An armada of robot submarines and marine sensors are to be deployed across the Atlantic, from Florida to the Canary Islands, to provide early warning that the Gulf Stream might be failing, an event that would trigger cataclysmic freezing in Britain for decades.
The £16m system, called Rapid Watch, will use the latest underwater monitoring techniques to check whether cold water pouring south from melting Arctic ice sheets is diverting the current's warm waters away from Britain.
Without the Gulf Stream, the UK would be as cold as Canada in winter. Ports could freeze over and snowstorms and blizzards would paralyse the country. An extreme version of this meteorological mayhem provided the film The Day After Tomorrow with its plotline. . . .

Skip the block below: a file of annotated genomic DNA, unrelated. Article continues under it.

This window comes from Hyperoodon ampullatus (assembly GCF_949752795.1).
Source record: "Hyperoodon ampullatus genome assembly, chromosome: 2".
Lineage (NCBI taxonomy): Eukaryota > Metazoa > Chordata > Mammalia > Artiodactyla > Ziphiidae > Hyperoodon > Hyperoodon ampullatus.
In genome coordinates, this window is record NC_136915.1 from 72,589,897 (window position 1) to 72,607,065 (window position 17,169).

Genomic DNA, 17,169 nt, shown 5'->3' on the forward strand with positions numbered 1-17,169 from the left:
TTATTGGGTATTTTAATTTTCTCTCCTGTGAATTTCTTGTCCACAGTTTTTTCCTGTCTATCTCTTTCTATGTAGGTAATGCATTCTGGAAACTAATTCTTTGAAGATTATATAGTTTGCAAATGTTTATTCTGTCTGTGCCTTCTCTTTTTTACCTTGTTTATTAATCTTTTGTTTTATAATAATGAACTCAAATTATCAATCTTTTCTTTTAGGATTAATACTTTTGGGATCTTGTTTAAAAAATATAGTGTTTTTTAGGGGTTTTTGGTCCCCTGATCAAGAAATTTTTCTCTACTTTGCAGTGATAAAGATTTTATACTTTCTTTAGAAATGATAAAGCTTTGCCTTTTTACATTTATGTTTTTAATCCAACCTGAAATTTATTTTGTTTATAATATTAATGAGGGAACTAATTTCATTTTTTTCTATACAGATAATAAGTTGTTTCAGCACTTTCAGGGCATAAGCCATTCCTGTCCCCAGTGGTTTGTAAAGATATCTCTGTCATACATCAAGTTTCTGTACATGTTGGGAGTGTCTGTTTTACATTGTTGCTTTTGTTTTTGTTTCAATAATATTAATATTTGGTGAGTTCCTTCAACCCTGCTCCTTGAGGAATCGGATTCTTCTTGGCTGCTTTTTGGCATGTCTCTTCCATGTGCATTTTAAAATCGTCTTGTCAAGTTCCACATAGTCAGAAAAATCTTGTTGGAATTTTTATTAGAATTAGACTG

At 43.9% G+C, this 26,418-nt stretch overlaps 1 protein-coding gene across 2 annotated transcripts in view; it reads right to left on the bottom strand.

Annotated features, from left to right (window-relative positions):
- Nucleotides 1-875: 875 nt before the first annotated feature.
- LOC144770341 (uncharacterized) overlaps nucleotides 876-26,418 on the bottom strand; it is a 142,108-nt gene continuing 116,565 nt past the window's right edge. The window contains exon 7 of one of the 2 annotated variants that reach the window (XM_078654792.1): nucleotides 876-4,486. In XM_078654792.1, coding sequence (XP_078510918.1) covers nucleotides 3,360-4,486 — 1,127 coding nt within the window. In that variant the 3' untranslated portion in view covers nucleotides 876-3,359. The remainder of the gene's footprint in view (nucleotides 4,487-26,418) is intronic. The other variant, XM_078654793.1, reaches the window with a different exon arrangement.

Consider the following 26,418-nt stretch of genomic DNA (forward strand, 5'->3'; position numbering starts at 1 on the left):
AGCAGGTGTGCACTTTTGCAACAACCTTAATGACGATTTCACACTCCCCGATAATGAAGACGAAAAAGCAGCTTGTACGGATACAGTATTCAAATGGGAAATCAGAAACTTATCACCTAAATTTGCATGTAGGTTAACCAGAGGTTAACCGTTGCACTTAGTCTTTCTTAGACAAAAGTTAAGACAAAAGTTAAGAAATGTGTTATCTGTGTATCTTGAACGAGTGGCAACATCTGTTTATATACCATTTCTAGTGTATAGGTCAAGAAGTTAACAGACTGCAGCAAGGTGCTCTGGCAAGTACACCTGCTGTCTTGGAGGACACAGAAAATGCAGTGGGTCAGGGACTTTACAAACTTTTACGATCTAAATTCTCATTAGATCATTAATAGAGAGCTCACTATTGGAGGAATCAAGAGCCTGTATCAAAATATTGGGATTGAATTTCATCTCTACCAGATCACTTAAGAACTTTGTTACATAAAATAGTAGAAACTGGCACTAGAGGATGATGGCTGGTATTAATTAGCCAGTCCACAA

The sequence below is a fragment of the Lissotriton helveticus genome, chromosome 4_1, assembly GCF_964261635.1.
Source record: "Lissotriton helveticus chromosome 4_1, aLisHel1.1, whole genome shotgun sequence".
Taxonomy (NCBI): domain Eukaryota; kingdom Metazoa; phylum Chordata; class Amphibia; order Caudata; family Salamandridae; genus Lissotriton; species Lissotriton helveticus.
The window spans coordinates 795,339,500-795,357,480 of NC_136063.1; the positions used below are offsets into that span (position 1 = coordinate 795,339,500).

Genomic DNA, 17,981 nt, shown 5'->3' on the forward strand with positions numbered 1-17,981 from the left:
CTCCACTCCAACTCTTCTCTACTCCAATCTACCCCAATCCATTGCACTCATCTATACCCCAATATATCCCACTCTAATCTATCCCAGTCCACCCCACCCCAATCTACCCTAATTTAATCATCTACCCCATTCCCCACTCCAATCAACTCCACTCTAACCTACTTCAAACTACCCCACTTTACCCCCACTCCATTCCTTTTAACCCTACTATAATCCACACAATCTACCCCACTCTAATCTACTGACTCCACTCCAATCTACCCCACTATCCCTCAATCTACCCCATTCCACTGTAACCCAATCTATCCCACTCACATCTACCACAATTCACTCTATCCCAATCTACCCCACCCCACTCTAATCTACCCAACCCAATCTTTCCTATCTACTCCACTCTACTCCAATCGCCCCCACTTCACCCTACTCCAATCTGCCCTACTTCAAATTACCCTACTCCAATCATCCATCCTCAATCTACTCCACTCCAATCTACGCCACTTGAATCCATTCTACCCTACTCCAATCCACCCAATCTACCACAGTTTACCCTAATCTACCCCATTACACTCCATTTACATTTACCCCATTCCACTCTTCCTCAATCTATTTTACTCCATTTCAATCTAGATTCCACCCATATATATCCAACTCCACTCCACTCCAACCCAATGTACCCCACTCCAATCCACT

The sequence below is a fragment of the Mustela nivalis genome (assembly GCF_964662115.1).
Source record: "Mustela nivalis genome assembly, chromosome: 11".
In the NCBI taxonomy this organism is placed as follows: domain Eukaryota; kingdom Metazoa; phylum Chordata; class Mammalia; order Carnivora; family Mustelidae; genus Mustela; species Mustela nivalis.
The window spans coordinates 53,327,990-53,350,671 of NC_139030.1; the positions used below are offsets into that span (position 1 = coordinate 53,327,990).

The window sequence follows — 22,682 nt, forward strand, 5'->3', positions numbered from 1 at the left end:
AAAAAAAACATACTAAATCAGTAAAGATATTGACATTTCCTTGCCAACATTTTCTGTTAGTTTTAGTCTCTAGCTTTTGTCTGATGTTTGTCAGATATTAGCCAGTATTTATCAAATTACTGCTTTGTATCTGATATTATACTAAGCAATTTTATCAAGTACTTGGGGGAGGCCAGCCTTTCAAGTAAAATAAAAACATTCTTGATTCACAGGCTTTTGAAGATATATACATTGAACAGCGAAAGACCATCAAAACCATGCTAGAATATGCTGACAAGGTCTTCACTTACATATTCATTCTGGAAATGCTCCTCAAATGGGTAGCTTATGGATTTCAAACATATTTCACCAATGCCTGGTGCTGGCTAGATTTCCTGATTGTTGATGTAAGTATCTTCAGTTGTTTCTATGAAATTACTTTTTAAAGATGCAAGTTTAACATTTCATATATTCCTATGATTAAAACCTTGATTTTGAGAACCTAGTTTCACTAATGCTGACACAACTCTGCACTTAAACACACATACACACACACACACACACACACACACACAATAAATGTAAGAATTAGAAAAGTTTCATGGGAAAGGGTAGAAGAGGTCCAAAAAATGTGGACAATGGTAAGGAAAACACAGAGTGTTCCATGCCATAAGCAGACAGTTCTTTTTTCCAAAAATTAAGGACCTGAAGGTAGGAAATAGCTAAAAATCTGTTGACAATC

The Gulf Stream starts in the Gulf of Mexico and follows the eastern US seaboard before crossing the Atlantic towards western Europe. The heat it brings across the Atlantic gives Britain its temperate climate. The former chief scientist, Sir Robert May, once calculated that the Gulf Stream delivered 27,000 times the warmth that all Britain's power stations are capable of supplying.
But scientists have recently warned that the current is threatened by meltwater from Greenland and the Arctic. As global warming takes a grip, glaciers and ice sheets are disappearing faster and faster. This could bring major cooling to western Europe. As the Intergovernmental Panel on Climate Change warned last year, the Gulf Stream is particularly warm and salty, and increasing amounts of fresh water pouring into it from the Arctic are likely to disrupt it. . . .
Saturday, January 19, 2008
'Ocean floor sensors will warn of failing Gulf Stream'
"UK will be in a deep freeze if the current strays." From The Guardian.
Posted by the blogger at 10:15 PM